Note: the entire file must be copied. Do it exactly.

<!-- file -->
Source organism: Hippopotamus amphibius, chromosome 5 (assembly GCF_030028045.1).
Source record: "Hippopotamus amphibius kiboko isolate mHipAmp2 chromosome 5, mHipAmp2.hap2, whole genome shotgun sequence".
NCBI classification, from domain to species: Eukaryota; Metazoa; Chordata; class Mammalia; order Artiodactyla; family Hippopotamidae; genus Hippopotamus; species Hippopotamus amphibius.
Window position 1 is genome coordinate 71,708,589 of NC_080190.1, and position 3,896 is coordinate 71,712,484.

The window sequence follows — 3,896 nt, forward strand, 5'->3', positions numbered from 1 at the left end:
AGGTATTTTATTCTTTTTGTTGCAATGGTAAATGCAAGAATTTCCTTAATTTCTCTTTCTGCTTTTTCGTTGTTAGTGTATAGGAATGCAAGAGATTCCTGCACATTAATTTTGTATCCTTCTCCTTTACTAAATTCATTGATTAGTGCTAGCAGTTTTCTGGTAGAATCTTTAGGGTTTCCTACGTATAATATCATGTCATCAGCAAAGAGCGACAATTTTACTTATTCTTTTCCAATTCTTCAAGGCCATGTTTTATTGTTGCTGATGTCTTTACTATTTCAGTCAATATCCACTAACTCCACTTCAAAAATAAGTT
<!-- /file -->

Source organism: Hippopotamus amphibius, chromosome 5 (assembly GCF_030028045.1).
Source record: "Hippopotamus amphibius kiboko isolate mHipAmp2 chromosome 5, mHipAmp2.hap2, whole genome shotgun sequence".
NCBI classification, from domain to species: Eukaryota; Metazoa; Chordata; class Mammalia; order Artiodactyla; family Hippopotamidae; genus Hippopotamus; species Hippopotamus amphibius.
Window position 1 is genome coordinate 71,708,589 of NC_080190.1, and position 3,896 is coordinate 71,712,484.

The window sequence follows — 3,896 nt, forward strand, 5'->3', positions numbered from 1 at the left end:
AGGTATTTTATTCTTTTTGTTGCAATGGTAAATGCAAGAATTTCCTTAATTTCTCTTTCTGCTTTTTCGTTGTTAGTGTATAGGAATGCAAGAGATTCCTGCACATTAATTTTGTATCCTTCTCCTTTACTAAATTCATTGATTAGTGCTAGCAGTTTTCTGGTAGAATCTTTAGGGTTTCCTACGTATAATATCATGTCATCAGCAAAGAGCGACAATTTTACTTATTCTTTTCCAATTCTTCAAGGCCATGTTTTATTGTTGCTGATGTCTTTACTATTTCAGTCAATATCCACTAACTCCACTTCAAAAATAAGTT